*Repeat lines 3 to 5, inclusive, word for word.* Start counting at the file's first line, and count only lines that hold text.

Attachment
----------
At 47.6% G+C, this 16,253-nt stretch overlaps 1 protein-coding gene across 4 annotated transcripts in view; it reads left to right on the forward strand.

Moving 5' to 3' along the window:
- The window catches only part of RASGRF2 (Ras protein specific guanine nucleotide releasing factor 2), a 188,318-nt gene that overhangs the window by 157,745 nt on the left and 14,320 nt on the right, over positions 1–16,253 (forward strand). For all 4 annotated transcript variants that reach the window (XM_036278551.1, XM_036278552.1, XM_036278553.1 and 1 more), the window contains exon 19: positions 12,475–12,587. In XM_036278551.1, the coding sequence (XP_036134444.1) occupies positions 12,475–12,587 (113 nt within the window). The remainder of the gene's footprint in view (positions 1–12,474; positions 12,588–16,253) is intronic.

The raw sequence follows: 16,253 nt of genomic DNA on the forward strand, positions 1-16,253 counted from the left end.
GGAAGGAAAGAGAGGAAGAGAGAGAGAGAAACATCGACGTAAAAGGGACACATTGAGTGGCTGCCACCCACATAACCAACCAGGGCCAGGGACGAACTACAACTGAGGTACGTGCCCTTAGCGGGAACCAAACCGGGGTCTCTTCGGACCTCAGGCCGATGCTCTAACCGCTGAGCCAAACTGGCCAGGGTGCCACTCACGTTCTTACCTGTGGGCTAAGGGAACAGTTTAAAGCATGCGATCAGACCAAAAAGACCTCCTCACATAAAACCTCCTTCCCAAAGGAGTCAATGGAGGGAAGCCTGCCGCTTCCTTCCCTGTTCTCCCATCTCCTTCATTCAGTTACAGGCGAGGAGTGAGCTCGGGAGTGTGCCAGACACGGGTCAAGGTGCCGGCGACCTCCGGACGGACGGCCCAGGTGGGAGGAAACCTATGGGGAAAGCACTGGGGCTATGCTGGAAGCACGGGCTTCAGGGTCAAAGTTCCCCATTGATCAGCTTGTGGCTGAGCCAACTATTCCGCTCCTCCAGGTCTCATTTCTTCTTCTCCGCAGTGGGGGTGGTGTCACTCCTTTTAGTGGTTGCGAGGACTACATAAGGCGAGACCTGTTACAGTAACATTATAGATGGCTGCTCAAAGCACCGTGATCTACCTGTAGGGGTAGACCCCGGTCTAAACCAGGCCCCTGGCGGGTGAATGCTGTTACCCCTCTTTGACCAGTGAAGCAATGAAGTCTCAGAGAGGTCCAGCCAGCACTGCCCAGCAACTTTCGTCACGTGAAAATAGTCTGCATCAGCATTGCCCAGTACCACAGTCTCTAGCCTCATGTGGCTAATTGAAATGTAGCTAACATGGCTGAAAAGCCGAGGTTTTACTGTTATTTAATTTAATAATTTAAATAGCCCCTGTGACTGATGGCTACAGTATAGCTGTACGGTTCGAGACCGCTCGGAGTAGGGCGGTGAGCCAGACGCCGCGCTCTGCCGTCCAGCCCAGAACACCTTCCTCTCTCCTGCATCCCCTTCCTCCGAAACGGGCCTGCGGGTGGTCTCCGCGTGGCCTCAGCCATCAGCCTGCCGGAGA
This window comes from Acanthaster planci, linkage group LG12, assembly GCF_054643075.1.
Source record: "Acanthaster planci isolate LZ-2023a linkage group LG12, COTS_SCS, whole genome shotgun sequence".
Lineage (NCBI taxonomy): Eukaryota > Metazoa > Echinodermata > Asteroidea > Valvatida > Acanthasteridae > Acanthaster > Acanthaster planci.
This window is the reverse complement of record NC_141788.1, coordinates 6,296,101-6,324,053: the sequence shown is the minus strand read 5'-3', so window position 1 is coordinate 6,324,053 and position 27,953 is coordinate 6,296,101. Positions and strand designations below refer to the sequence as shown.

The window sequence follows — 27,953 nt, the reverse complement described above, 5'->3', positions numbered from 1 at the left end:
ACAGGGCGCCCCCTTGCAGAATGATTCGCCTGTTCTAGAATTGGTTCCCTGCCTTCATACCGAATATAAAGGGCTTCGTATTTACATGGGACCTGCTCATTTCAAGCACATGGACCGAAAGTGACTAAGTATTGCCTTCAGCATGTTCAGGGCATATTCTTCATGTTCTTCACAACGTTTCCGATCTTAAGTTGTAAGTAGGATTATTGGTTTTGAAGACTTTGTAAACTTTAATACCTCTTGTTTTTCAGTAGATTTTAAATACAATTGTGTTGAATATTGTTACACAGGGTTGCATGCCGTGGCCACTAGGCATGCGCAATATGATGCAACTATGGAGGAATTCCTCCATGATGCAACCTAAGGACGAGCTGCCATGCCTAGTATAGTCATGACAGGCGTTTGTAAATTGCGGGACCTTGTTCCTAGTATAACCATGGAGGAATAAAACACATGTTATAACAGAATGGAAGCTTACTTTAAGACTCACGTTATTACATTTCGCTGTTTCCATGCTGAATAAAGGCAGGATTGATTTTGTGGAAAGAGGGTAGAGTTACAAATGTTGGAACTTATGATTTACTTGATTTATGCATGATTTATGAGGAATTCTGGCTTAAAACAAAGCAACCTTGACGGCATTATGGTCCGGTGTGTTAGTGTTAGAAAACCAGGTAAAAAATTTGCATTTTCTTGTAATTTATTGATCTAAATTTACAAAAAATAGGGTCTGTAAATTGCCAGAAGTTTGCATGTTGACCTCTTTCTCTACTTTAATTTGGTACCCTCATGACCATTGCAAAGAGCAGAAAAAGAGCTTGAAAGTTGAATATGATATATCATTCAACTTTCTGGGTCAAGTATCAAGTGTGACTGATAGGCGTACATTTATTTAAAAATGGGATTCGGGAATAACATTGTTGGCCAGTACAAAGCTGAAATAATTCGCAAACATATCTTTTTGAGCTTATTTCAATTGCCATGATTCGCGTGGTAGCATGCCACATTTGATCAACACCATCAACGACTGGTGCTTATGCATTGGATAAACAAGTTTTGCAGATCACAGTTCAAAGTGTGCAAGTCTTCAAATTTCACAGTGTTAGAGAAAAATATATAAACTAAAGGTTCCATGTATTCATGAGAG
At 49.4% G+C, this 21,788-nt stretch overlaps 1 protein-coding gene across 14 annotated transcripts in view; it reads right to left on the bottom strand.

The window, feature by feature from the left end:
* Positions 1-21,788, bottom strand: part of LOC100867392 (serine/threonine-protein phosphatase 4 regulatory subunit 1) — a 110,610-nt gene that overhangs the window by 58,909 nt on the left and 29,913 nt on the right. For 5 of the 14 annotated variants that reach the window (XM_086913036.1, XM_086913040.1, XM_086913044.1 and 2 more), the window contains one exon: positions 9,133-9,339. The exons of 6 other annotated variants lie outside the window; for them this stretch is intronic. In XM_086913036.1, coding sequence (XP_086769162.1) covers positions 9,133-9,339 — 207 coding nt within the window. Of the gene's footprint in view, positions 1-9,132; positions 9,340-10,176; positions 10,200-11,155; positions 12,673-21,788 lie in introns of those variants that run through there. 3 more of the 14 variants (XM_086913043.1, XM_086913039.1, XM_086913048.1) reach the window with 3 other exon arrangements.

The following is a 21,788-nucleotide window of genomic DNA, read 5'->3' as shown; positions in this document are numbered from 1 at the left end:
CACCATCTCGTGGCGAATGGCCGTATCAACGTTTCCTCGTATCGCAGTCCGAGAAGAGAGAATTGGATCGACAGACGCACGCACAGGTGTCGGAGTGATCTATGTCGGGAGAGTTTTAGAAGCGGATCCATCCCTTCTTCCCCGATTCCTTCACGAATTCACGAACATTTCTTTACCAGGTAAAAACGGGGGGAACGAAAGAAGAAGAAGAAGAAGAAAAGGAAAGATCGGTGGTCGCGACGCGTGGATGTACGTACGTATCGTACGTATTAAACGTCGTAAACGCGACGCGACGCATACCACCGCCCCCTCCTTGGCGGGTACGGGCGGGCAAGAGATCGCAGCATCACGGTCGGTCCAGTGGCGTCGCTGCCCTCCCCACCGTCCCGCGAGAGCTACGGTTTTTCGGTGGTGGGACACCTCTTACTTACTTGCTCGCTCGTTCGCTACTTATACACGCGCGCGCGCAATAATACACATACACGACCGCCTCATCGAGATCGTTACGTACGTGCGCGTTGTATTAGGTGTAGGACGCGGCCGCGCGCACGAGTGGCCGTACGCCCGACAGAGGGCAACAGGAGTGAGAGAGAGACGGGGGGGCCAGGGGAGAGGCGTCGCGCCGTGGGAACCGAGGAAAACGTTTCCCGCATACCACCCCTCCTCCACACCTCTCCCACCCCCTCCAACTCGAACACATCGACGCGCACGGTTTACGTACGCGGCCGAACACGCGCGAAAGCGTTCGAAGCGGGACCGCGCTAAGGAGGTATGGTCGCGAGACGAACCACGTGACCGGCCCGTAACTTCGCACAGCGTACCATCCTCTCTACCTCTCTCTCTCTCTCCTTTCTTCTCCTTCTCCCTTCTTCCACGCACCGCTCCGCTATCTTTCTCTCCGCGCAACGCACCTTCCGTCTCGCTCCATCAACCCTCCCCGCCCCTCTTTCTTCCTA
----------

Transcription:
- The window catches only part of RASGRF2 (Ras protein specific guanine nucleotide releasing factor 2), a 188,318-nt gene that overhangs the window by 157,745 nt on the left and 14,320 nt on the right, over positions 1–16,253 (forward strand). For all 4 annotated transcript variants that reach the window (XM_036278551.1, XM_036278552.1, XM_036278553.1 and 1 more), the window contains exon 19: positions 12,475–12,587. In XM_036278551.1, the coding sequence (XP_036134444.1) occupies positions 12,475–12,587 (113 nt within the window). The remainder of the gene's footprint in view (positions 1–12,474; positions 12,588–16,253) is intronic.

The raw sequence follows: 16,253 nt of genomic DNA on the forward strand, positions 1-16,253 counted from the left end.
GGAAGGAAAGAGAGGAAGAGAGAGAGAGAAACATCGACGTAAAAGGGACACATTGAGTGGCTGCCACCCACATAACCAACCAGGGCCAGGGACGAACTACAACTGAGGTACGTGCCCTTAGCGGGAACCAAACCGGGGTCTCTTCGGACCTCAGGCCGATGCTCTAACCGCTGAGCCAAACTGGCCAGGGTGCCACTCACGTTCTTACCTGTGGGCTAAGGGAACAGTTTAAAGCATGCGATCAGACCAAAAAGACCTCCTCACATAAAACCTCCTTCCCAAAGGAGTCAATGGAGGGAAGCCTGCCGCTTCCTTCCCTGTTCTCCCATCTCCTTCATTCAGTTACAGGCGAGGAGTGAGCTCGGGAGTGTGCCAGACACGGGTCAAGGTGCCGGCGACCTCCGGACGGACGGCCCAGGTGGGAGGAAACCTATGGGGAAAGCACTGGGGCTATGCTGGAAGCACGGGCTTCAGGGTCAAAGTTCCCCATTGATCAGCTTGTGGCTGAGCCAACTATTCCGCTCCTCCAGGTCTCATTTCTTCTTCTCCGCAGTGGGGGTGGTGTCACTCCTTTTAGTGGTTGCGAGGACTACATAAGGCGAGACCTGTTACAGTAACATTATAGATGGCTGCTCAAAGCACCGTGATCTACCTGTAGGGGTAGACCCCGGTCTAAACCAGGCCCCTGGCGGGTGAATGCTGTTACCCCTCTTTGACCAGTGAAGCAATGAAGTCTCAGAGAGGTCCAGCCAGCACTGCCCAGCAACTTTCGTCACGTGAAAATAGTCTGCATCAGCATTGCCCAGTACCACAGTCTCTAGCCTCATGTGGCTAATTGAAATGTAGCTAACATGGCTGAAAAGCCGAGGTTTTACTGTTATTTAATTTAATAATTTAAATAGCCCCTGTGACTGATGGCTACAGTATAGCTGTACGGTTCGAGACCGCTCGGAGTAGGGCGGTGAGCCAGACGCCGCGCTCTGCCGTCCAGCCCAGAACACCTTCCTCTCTCCTGCATCCCCTTCCTCCGAAACGGGCCTGCGGGTGGTCTCCGCGTGGCCTCAGCCATCAGCCTGCCGGAGA